Regulating Women: The ‘Mass Media’ of Early Modern Society?

03 January 2014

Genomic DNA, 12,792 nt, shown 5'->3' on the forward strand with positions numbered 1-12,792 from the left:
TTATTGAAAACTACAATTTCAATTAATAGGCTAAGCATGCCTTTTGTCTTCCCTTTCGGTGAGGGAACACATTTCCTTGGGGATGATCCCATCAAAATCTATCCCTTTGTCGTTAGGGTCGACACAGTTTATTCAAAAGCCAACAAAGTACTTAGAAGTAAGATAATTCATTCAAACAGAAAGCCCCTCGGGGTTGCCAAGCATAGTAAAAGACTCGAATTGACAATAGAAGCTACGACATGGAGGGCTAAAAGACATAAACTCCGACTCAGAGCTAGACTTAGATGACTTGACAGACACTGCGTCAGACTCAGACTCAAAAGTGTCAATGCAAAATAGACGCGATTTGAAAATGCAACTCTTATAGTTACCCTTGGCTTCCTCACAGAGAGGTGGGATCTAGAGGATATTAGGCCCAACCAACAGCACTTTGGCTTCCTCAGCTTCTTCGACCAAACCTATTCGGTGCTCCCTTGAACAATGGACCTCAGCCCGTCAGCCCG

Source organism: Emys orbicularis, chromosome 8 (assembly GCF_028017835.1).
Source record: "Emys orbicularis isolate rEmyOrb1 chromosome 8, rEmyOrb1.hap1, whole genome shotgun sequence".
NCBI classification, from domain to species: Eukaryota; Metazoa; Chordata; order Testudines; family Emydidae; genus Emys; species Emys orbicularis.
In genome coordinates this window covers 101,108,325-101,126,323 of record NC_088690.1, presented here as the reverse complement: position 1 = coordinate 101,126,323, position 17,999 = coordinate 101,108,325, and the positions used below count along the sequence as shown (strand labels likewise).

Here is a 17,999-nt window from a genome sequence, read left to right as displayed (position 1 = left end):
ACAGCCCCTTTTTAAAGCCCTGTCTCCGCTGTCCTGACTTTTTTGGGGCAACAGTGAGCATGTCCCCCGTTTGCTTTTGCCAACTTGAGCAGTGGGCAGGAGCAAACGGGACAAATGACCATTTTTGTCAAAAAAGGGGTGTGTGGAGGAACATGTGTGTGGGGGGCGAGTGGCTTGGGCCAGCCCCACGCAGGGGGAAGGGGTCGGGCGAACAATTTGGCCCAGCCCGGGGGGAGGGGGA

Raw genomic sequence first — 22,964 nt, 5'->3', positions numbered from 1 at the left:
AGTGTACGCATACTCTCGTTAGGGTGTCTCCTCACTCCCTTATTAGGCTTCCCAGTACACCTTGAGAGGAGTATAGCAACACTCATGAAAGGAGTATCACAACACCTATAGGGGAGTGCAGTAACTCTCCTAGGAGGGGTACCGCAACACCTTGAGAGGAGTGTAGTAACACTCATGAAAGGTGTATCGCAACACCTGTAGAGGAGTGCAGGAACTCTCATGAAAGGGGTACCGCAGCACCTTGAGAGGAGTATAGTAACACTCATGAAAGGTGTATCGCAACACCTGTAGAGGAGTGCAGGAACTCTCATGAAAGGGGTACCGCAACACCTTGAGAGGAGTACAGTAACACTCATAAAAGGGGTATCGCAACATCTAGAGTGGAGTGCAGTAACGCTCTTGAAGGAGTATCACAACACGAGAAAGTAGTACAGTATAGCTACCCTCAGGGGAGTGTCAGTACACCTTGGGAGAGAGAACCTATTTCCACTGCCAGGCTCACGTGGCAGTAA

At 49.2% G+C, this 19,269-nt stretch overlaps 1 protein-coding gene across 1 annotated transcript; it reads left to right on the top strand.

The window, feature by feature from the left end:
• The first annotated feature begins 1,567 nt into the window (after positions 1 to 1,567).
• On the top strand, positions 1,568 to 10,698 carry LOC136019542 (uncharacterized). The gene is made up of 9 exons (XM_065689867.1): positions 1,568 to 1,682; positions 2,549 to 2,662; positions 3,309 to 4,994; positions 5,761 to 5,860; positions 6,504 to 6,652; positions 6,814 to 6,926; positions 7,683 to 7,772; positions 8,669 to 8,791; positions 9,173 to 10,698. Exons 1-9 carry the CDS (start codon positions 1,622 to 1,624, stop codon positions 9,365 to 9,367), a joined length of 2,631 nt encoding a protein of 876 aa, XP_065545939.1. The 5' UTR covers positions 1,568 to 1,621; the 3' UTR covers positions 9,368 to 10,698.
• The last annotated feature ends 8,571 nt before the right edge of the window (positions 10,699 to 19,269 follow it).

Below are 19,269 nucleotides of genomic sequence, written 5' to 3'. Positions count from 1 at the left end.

People in early modern England went to great lengths in court to protect themselves from the wrath of the female tongue and crimes of speech increased fourfold in England between 1580 and 1680. This paper explores legal attempts to regulate and censor the speech of women. It examines the processes of cultural transmission in Cheshire as represented in petitions and court documents during the decade of 1660 to 1670 and charts the attempts of ruling bodies to regulate the behaviour of ‘unruly’ women to prevent them from informing the community at large through issuing prohibitive petitions and by publishing them. Evidence of censorship of the female voice is derived from hundreds of manuscripts from the Chester Consistory Courts and Quarter Sessions Courts. These archival sources have been closely read and organised and the readership is respectfully invited to enter the fascinating world of Nantwich townsfolk as they are brought to life - larger than life, on this historical canvas, as the intricacies of their lives and the attempts to censor female behaviour unfold during an investigation of their actions, language and private lives.